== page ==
Did you know that May 12th is International Awareness Day for Chronic Immunological and Neurological Diseases?
One of these represented conditions is Myalgic Encephalomyelitis (ME), also known as Chronic Fatigue Syndrome (CFS). There are thousands of people suffering from this misunderstood condition, yet a conclusive diagnostic test and treatment remains elusive.
During my childhood and teens, I developed various symptoms which became more severe over the years. After countless doctor visits and invasive tests, repeatedly being told nothing was wrong, and feeling like I was going crazy, I was diagnosed at age 26 with fructose malabsorption in 2011. This seemed restrictive and overwhelming, and then more tests showed that I had other severe food intolerances (wheat, dairy, egg, peanuts, and grains to name the main ones). My diet became very strict, and there were months of gruelling elimination diets to test my tolerance levels. Once I understood which foods I could eat however, my gastrointestinal symptoms improved enormously, and with a lot of experimentation, the meals I made became delicious and nutritious, despite the restrictions.
Although my stomach health was drastically improved, I was still having health problems. In 2012, I was diagnosed with a thyroid autoimmune condition. Then, tests which showed that I have had Glandular Fever in the past contributed to a diagnosis of ME/CFS in 2013. I have had chronic orthostatic hypotension since I was a child. In January 2014, I finally discovered that the fundamental cause of this is Postural Orthostatic Tachycardia Syndrome (POTS). All of this currently means that working, exercising, socialising and independence are a distant memory.
ME/CFS is a debilitating chronic condition which affects many people of all ages and both genders. We are not lazy. We are not “a bit tired” because we have been working hard. We are not run down because we spend every spare minute running after kids and keeping a house. I have a condition which results in constantly feeling fatigued to some degree, no matter how much rest I have. I get severe post exertion malaise, which means even the slightest increase in activity can cause me to come crashing down for days of exhaustion. Ironically I also have insomnia too, and can lay awake until the early hours of the morning, despite my tiredness. I frequently feel stiff and in pain, faint, nauseous, and have brain fog (confusion and trouble concentrating).
I aim to live life day by day, get the most out of it as possible, enjoy myself and be productive. These goals can be much easier said than done some days! I cannot drive, live by myself, do groceries or a day's worth of meal preparation, and I cannot work. As I always say though, this is my life, I have one shot at it, and even though this is my lot for the moment, it doesn't mean I should miss out on happiness. Some days I am considerably more unwell, and barely move from my bed or couch. Other days I feel a bit better, and might leave the house briefly with a family member or friend. I still try to see something good within the day, despite how I may be feeling. I know that I am lucky, because many people have to deal with conditions which are worse. I feel grateful because I have hope for improvement. I feel blessed because I have a loving, generous and caring family, who support me in every way possible, and make me laugh and keep me going. I am fortunate because I have access to medical assistance and medication, even though it is a very slow and painful road, with no definitive plan for treating this condition as yet.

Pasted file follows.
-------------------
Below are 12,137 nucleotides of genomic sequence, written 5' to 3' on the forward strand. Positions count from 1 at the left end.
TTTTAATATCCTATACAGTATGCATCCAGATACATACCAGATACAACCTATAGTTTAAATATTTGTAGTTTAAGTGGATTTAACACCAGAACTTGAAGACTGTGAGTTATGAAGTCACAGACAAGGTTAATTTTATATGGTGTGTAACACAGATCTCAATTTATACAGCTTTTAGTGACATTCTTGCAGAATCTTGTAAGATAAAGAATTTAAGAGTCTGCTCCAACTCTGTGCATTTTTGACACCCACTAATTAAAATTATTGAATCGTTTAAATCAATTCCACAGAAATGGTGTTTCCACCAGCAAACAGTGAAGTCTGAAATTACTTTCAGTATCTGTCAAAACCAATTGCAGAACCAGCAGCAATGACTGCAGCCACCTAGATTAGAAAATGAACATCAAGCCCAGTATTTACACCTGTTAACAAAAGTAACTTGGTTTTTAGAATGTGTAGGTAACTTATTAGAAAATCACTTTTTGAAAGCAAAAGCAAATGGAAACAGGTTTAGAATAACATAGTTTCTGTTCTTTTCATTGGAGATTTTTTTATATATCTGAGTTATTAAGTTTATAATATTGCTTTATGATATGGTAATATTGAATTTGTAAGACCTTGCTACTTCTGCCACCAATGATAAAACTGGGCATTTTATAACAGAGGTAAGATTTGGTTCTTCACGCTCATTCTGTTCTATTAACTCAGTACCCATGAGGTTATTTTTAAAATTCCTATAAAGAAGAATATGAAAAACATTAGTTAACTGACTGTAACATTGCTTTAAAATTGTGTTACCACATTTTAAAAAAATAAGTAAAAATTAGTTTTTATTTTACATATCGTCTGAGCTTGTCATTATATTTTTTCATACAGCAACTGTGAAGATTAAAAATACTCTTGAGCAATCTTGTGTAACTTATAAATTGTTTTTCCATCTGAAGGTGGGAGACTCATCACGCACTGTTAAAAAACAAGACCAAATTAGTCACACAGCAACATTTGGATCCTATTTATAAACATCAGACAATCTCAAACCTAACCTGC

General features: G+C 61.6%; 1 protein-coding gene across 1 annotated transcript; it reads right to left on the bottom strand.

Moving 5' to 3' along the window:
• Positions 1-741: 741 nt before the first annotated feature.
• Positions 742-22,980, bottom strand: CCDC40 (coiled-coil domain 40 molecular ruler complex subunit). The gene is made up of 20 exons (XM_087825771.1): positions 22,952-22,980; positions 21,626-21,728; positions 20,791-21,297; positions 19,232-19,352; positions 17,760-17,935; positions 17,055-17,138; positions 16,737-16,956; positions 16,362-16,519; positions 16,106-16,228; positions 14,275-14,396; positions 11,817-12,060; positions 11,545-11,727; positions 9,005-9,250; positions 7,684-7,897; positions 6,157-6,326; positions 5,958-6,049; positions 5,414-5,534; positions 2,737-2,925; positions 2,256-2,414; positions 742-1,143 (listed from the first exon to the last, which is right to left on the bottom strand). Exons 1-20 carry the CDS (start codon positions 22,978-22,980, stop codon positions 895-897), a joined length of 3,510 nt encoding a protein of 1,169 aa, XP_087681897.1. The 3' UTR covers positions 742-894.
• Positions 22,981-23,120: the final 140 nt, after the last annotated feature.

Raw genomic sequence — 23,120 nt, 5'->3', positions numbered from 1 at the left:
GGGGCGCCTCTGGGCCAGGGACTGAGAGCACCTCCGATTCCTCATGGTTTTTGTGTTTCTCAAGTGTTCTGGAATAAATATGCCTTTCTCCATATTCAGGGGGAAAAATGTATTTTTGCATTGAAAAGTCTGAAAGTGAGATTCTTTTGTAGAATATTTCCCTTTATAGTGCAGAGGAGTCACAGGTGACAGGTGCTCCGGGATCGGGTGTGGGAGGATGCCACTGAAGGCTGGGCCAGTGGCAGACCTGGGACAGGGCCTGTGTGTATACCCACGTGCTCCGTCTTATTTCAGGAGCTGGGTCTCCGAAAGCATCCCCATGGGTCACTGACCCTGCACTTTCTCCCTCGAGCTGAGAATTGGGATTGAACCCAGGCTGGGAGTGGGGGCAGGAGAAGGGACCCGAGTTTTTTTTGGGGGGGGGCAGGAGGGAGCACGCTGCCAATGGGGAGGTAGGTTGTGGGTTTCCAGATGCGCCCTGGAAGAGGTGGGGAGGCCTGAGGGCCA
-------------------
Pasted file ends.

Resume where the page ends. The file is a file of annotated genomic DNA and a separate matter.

Myalgic Encephalomyelitis/Chronic Fatigue Syndrome is a destructive and horrible condition which affects many. Please don't write it off as "a cop out", or the name of conditions which doctors just cluster together because they don't know what else to call it. It is a condition which needs more research so that a bio marker and subsequent diagnostic tests can be found. Hopefully, raising awareness will ensure people who have ME/CFS will be provided with the appropriate support and respect from the medical profession, and from the people they meet in their everyday life. It is a significant and devastating condition which can turn anybody's life upside down at any time, and also the lives of their loved ones. Please consider taking part in raising awareness by looking up local or online events happening on May 12th. This can include awareness programs, such as the Light Up The Night Challenge, or the Thunderclap Campaign, donating money for research and support, or sharing the information which you have learnt here today.